Discussion

Multiple marker systems and temporal sampling of Aedes aegypti across Yogyakarta revealed that the dengue fever mosquito has spatially structured and seasonally stable populations in this region of Indonesia. Nuclear markers (genome-wide SNPs and microsatellites) showed that mosquitoes from some hamlets exhibit greater genetic isolation, regardless of their geographic position (e.g. sites 2 and 6). Also, mosquitoes from inner city sites and one hamlet (site 8) seem to interbreed freely, constituting a single genetic cluster. Mitochondrial variation suggests relatively recent population expansion of Ae. aegypti in this region.

Aedes aegypti is thought to have invaded southeast Asia from the New World as recently as the 20th century [57]. Mitochondrial data available in our study do not allow for identification of the origin of Ae. aegypti in Yogyakarta, but the presence of a single haplogroup supports the hypothesis of a small or genetically homogeneous source that underwent population expansion. This is in sharp contrast to Ae. aegypti from Rio de Janeiro, Brazil, where several highly divergent mitochondrial lineages have been found in one continuously distributed large population [58]. Our results are consistent with previous reports of much lower genetic diversity in Ae. aegypti populations from southeast Asia when compared with those in the New World. For example, Bosio et al. [59] found that the dengue fever mosquito in Thailand harbors mitochondrial diversity that is 2–3 times lower than that in Mexico.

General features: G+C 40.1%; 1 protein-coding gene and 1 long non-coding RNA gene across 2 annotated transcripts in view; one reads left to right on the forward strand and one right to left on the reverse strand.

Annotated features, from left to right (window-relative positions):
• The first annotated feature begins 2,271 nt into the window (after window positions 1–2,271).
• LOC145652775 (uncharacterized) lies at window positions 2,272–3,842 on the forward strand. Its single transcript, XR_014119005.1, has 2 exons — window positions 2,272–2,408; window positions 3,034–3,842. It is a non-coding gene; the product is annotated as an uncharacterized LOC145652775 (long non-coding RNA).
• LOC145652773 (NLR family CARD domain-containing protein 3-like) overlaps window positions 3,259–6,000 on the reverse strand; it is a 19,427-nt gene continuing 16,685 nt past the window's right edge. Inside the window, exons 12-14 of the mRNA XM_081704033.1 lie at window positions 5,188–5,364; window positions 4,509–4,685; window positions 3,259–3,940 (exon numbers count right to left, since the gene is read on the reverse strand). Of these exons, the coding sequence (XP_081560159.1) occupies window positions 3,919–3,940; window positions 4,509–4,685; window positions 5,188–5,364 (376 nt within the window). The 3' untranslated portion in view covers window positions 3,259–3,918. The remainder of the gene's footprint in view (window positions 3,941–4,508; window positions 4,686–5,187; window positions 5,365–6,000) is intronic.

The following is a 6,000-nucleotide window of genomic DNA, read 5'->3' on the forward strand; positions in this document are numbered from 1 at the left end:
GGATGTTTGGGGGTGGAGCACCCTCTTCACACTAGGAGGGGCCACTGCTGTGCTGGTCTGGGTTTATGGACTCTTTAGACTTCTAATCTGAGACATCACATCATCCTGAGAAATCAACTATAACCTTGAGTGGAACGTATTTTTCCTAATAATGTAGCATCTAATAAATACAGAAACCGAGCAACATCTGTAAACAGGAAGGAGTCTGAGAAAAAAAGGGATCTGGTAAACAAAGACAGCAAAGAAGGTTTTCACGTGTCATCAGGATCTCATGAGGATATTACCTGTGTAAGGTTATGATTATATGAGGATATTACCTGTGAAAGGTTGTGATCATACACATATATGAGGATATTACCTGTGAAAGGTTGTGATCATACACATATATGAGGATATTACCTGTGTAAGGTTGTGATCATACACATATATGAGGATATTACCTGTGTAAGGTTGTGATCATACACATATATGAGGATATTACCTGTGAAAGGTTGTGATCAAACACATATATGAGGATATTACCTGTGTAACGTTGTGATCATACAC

Analyses of nuclear markers suggest stronger influence of human-assisted gene flow than active dispersal in shaping the spatial pattern of genetic structure in Ae. aegypti from Yogyakarta. Genetic clustering did not clearly correspond to the spatial distance among sampling locations, resulting in a very weak isolation-by-distance. Generally, hamlets showed greater genetic isolation from each other and from the inner city sites. However, one hamlet (site 8) exhibited unrestricted interbreeding with mosquitoes from the inner city, forming a single genetic cluster. The spatial genetic structure of Ae. aegypti in Indonesia parallels the examples from Thailand, where mosquitoes show overall weaker differentiation within urban areas such as Bangkok or Hat Yai than in suburban or rural areas [60, 61]. Exceptions to these common patterns, like the case of high genetic connectivity between some hamlets and the urban center in Yogyakarta, could help identify specific human activities/means of transportation that facilitate extensive long distance gene flow in this mosquito.